Infected Blood Inquiry: Report into NHS disaster due to be published

A public inquiry is due to publish its findings into the infected blood scandal, which has become known as the worst treatment disaster in NHS history.

Tens of thousands of people were infected with contaminated blood products or blood transfusions between the 1970s and early 1990s.

An estimated 3,000 people have died as a result, while those who survived have lived with life-long health implications.

The Infected Blood Inquiry, which was launched in 2017 by former prime minister Theresa May, will publish its final report on Monday.

Hundreds of those affected by the scandal gathered at Westminster on Sunday afternoon at an event organised by the Hepatitis C Trust to mark the end of the inquiry.

Some of those in attendance have been campaigning for decades for justice.

Rachel Halford, chief executive of The Hepatitis C Trust, said the fight was not yet over.

"Action from Government to right these historic wrongs is needed as urgently as ever," she said.

"More than 650 who received infected blood or blood products have died since the Infected Blood Inquiry began.

“The Government must implement all the recommendations of the inquiry and announce a clear timeline for when compensation payments will be made as soon as possible.”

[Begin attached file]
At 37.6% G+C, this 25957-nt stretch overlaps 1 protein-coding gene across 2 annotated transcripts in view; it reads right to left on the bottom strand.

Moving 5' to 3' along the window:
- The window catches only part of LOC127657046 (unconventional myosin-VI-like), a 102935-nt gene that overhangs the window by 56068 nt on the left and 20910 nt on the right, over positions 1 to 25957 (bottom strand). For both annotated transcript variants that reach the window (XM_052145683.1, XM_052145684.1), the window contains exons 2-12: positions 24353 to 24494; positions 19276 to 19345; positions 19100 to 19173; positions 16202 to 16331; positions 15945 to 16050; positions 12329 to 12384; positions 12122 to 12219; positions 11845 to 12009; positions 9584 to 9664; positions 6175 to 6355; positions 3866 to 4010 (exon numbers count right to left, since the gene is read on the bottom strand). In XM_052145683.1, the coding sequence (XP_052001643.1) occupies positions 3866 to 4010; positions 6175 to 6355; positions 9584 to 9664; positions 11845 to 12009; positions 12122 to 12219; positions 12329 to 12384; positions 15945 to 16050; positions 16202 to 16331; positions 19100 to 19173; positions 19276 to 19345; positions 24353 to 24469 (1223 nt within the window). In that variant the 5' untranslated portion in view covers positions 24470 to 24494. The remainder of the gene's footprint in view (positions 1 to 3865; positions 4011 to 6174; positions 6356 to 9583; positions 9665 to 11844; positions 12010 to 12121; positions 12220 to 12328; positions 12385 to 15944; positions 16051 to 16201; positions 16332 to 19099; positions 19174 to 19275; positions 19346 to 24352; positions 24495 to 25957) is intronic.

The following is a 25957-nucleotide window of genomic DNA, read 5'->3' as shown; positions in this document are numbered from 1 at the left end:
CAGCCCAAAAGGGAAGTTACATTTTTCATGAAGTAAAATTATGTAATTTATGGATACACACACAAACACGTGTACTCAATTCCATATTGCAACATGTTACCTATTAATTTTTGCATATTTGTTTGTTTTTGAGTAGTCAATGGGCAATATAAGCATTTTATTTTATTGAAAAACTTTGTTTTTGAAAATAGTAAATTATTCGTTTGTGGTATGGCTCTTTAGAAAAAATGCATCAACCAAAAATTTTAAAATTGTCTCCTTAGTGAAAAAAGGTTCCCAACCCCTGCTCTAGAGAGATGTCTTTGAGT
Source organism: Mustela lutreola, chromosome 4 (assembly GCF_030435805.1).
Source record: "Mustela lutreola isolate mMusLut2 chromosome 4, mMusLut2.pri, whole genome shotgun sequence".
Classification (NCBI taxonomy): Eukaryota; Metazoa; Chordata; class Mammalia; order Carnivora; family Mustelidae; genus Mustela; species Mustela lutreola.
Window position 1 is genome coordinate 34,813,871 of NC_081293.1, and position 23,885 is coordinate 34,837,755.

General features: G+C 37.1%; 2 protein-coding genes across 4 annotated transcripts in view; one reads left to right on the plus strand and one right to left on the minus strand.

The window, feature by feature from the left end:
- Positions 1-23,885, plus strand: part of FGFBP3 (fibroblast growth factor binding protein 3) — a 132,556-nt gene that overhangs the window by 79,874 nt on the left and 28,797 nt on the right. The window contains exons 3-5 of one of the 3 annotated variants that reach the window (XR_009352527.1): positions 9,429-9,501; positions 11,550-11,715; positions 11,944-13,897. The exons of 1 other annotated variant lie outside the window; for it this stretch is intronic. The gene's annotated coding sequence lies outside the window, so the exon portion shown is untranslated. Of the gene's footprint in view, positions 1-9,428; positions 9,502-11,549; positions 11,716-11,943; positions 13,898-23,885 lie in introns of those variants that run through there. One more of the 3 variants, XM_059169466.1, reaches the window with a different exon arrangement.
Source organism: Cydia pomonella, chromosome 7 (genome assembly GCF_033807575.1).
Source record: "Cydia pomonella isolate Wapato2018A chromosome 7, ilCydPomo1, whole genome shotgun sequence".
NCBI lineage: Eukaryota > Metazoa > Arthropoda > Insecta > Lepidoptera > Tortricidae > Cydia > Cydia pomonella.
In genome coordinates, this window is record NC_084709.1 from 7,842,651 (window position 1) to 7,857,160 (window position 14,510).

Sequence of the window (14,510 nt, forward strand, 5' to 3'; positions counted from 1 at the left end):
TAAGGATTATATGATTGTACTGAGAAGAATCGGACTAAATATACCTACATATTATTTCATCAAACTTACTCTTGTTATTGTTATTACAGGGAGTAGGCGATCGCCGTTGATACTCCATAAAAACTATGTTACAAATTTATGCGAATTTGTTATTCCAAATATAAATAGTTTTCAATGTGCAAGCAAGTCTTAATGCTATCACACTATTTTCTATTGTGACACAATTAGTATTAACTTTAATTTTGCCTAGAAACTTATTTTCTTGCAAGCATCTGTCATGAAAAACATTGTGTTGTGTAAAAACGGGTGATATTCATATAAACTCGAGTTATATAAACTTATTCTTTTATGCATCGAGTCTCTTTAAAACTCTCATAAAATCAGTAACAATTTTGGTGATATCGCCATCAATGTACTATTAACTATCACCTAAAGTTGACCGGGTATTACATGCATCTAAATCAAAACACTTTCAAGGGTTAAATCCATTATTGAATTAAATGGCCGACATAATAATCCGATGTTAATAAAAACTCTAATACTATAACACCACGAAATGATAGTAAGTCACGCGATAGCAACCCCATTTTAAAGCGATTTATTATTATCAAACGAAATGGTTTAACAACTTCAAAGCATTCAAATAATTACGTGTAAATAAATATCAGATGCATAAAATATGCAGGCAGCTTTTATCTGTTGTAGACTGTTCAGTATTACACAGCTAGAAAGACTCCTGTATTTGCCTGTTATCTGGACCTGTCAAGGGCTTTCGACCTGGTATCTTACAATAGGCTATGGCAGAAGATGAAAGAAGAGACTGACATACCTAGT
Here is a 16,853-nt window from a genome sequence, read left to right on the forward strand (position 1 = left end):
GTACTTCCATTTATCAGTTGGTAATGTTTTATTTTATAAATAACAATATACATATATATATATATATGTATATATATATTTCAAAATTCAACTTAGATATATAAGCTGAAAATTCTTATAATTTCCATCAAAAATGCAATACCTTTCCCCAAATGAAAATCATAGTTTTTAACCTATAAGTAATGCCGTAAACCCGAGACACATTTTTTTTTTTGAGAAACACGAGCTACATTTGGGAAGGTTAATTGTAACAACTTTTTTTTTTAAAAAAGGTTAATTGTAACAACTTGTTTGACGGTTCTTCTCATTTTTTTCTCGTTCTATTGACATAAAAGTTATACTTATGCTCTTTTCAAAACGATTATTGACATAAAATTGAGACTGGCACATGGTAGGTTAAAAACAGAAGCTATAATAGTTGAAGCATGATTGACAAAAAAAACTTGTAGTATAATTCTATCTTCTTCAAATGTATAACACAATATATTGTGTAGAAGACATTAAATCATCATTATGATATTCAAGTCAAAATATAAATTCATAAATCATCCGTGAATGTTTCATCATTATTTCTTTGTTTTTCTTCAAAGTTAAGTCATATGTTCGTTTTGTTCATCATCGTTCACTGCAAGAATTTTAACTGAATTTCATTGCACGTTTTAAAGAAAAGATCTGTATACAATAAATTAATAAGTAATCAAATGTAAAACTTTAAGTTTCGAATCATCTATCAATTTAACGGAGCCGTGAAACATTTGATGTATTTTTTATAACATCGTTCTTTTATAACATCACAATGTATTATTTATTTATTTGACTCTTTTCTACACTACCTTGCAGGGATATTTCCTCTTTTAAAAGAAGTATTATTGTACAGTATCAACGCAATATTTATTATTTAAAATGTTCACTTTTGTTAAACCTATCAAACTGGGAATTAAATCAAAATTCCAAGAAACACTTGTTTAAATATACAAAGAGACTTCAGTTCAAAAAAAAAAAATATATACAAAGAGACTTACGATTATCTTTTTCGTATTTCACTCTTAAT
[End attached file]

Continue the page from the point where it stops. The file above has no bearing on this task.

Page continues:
Infected blood campaigners meeting in Parliament Square in London. Credit: PA

Meanwhile, MP Dame Diana Johnson, who had lobbied on the issue for two decades, spoke of her emotion as she addressed the crowd.

She said: “The journey has been far too long and far too slow and we know that many are not here when they should be.”

Andy Evans, co-founder of campaign group Tainted Blood, contracted hepatitis C and HIV when he was five years old from being given an infected product in the 1980s.

He told the crowd in Westminster: “We’ve lost so many people to this scandal along the way.

“Many of you are here because you’ve lost someone. Our journey to this point has been defined by loss, and hurt, and sadness and by anger.

“We will never forget all that we’ve lost, but with each other’s help, perhaps now, here, is where we start to heal.”

Former soldier Brendan West lost his leg in 1979 and was given blood transfusions while at a British military hospital in Germany where his leg was amputated.

Four decades later, he discovered that the blood he was given was infected with Hepatitis C.

The 63-year-old said: “Today is for all of those who died and suffered unnecessarily."

Speaking ahead of the inquiry, a Government spokesperson said: “This was an appalling tragedy that never should have happened.

“We are clear that justice needs to be done and swiftly, which is why have acted in amending the Victims and Prisoners Bill.

“This includes establishing a new body to deliver an Infected Blood Compensation Scheme, confirming the Government will make the required regulations for it within three months of Royal Assent, and that it will have all the funding needed to deliver compensation once they have identified the victims and assessed claims.

“In addition, we have included a statutory duty to provide additional interim payments to the estates of deceased infected people.

“We will continue to listen carefully to the community as we address this dreadful scandal.”

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